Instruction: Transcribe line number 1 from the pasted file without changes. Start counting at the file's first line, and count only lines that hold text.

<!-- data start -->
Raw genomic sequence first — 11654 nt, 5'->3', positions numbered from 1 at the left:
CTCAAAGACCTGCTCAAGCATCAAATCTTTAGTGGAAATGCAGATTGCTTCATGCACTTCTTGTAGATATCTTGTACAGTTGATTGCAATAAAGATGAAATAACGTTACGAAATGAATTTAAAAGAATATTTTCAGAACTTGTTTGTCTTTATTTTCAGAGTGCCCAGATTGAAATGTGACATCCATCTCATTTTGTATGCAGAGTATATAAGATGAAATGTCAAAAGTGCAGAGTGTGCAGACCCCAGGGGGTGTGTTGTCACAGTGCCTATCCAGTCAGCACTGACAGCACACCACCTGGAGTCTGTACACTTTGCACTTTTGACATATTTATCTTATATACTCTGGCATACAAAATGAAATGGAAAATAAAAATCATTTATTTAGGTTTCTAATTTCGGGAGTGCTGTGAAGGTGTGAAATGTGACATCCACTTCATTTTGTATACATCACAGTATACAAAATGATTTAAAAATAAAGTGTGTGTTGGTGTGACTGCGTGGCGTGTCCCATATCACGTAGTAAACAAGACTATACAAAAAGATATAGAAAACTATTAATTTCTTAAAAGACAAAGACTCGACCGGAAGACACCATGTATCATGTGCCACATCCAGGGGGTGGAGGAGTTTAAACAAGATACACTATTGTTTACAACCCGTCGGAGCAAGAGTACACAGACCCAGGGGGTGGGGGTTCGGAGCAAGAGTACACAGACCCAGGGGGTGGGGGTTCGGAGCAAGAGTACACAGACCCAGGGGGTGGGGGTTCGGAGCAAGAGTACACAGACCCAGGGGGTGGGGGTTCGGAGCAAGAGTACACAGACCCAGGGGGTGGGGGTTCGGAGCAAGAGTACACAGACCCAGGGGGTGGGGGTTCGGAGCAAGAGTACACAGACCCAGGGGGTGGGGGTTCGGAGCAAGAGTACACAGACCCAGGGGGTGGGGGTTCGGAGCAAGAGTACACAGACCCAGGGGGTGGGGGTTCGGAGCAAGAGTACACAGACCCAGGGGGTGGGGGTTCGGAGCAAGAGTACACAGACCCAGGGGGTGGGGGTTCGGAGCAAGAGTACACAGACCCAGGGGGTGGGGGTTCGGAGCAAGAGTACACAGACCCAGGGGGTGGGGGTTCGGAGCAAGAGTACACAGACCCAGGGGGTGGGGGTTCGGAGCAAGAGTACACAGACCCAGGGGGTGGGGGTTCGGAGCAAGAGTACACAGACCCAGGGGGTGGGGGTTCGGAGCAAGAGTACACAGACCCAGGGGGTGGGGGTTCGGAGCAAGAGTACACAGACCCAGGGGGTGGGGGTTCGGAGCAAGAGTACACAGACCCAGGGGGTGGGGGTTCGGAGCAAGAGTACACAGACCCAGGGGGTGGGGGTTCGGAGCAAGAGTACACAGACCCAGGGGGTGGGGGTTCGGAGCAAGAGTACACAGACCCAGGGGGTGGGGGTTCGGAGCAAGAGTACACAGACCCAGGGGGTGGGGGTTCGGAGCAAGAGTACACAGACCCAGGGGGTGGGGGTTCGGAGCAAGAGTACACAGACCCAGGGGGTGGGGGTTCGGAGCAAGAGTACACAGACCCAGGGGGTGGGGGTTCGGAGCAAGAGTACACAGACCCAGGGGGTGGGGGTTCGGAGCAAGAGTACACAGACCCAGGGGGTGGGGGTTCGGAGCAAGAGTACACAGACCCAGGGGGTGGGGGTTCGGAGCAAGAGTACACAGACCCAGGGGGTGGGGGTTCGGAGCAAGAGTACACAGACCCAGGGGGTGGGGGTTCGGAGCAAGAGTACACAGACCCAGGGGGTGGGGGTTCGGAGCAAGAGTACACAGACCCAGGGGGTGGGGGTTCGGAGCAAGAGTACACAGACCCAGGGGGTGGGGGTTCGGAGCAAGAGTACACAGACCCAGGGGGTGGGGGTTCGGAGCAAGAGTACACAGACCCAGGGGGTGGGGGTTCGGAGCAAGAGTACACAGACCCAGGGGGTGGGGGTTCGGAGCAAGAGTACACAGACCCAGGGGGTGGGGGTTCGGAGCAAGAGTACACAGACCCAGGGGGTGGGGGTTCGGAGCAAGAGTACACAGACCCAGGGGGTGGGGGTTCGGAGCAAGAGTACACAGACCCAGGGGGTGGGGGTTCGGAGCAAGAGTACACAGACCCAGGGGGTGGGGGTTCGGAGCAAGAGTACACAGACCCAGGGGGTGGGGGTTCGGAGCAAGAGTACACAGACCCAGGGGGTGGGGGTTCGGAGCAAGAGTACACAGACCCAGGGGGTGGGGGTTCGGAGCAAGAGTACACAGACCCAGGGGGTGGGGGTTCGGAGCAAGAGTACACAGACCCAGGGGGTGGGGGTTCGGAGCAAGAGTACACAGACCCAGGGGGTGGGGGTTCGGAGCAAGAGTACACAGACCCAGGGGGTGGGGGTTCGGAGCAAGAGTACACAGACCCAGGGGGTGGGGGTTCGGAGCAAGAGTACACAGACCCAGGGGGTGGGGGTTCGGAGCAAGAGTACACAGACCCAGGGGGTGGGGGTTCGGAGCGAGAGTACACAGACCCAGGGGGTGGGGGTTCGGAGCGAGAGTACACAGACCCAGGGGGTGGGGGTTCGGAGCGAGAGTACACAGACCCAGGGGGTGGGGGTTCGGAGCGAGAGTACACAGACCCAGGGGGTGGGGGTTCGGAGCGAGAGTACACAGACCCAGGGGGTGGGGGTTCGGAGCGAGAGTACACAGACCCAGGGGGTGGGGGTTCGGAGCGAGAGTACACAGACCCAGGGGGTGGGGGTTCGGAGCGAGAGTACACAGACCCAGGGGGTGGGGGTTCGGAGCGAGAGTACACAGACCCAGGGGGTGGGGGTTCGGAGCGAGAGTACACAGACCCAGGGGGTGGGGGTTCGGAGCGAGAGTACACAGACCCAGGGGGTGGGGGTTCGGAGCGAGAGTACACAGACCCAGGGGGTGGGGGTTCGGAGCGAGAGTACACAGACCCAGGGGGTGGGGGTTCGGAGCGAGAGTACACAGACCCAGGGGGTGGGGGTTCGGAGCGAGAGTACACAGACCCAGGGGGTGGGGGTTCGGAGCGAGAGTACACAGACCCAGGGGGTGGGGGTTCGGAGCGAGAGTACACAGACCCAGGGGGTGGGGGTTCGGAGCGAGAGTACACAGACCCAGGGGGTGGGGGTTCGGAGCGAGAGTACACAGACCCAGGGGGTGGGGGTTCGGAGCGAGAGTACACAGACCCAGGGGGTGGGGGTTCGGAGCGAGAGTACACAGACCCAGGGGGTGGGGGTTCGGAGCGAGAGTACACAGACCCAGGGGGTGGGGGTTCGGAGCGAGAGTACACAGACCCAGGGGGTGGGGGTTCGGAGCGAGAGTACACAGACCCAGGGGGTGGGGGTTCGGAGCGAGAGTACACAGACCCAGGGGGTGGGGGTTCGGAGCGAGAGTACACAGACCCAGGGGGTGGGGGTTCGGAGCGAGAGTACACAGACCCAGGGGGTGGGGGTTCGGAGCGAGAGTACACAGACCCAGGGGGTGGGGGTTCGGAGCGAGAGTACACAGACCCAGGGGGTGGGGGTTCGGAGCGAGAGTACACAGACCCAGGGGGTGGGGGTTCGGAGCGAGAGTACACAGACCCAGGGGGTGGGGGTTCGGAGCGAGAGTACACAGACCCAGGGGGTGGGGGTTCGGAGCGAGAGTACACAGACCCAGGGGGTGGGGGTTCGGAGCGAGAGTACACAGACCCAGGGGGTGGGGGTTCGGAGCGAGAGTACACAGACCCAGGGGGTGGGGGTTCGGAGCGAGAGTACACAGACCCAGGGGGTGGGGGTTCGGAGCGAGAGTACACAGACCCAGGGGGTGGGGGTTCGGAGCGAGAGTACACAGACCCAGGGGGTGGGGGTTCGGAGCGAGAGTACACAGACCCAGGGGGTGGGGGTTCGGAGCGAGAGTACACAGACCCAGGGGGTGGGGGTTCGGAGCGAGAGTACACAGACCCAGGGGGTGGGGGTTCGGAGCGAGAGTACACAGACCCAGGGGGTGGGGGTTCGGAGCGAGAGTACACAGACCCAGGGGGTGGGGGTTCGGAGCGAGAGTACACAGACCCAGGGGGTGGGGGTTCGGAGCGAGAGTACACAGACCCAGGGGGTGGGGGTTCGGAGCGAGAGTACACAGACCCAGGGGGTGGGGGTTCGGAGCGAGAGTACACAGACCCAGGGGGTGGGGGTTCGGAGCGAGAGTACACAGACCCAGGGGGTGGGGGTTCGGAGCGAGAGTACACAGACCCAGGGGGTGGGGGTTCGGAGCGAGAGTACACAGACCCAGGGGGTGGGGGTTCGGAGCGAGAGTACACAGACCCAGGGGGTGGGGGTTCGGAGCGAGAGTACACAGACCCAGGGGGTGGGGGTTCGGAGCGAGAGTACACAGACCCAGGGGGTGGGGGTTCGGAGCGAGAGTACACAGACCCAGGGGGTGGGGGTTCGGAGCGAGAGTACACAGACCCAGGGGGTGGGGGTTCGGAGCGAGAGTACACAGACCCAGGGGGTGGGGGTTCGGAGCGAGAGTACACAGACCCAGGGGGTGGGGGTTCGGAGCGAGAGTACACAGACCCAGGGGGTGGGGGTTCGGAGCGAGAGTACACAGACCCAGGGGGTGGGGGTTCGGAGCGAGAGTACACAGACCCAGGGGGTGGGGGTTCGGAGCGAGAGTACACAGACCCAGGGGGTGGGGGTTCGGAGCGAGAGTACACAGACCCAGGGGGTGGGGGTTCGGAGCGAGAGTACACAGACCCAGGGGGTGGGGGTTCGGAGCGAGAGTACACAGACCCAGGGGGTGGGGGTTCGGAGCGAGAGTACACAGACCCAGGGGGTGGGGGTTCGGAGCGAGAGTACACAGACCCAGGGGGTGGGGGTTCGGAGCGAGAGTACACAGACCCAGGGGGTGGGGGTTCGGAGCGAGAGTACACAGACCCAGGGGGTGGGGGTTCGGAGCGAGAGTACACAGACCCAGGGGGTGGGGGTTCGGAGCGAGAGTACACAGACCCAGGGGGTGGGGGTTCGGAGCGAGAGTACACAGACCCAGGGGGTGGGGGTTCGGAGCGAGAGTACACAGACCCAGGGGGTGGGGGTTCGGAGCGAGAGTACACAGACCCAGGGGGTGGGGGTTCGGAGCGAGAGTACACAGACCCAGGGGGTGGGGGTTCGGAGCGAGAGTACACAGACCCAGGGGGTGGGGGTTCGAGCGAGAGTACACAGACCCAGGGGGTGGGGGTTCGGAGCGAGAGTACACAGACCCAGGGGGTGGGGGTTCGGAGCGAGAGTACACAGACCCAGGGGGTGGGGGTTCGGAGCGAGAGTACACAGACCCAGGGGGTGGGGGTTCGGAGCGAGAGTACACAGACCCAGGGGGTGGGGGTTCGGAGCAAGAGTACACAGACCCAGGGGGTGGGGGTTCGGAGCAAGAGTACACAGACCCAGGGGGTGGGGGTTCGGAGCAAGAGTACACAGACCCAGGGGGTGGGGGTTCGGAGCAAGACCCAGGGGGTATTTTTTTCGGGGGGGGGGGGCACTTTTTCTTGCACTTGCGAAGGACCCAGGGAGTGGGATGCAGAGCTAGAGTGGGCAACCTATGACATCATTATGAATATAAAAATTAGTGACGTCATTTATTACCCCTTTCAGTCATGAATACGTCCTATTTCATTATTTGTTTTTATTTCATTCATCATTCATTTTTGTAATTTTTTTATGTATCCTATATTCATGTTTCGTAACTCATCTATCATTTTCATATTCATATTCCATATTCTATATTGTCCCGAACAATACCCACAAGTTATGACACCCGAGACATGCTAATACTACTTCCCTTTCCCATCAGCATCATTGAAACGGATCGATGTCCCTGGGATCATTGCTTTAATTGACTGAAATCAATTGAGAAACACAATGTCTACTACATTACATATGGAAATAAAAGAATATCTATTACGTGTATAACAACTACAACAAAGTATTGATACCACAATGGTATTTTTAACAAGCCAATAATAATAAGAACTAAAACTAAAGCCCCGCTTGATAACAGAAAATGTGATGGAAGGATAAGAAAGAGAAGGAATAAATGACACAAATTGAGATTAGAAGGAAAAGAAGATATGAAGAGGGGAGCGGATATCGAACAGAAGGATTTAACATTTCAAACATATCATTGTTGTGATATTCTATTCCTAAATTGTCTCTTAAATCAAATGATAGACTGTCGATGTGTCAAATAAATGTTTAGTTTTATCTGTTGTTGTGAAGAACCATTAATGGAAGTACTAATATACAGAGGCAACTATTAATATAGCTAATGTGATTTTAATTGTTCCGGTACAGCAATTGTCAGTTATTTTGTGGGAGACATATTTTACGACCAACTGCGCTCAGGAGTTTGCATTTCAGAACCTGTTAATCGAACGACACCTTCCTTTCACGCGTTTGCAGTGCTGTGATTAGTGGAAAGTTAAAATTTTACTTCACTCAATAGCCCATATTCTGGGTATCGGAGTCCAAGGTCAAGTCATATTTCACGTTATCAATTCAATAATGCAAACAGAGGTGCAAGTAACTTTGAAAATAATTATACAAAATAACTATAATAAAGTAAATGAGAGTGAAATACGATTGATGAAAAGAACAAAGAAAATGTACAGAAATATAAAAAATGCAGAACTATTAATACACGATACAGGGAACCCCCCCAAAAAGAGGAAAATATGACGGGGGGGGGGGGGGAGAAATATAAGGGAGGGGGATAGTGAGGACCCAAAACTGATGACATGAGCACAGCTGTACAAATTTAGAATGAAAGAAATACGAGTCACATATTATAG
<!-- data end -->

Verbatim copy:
Raw genomic sequence first — 11654 nt, 5'->3', positions numbered from 1 at the left: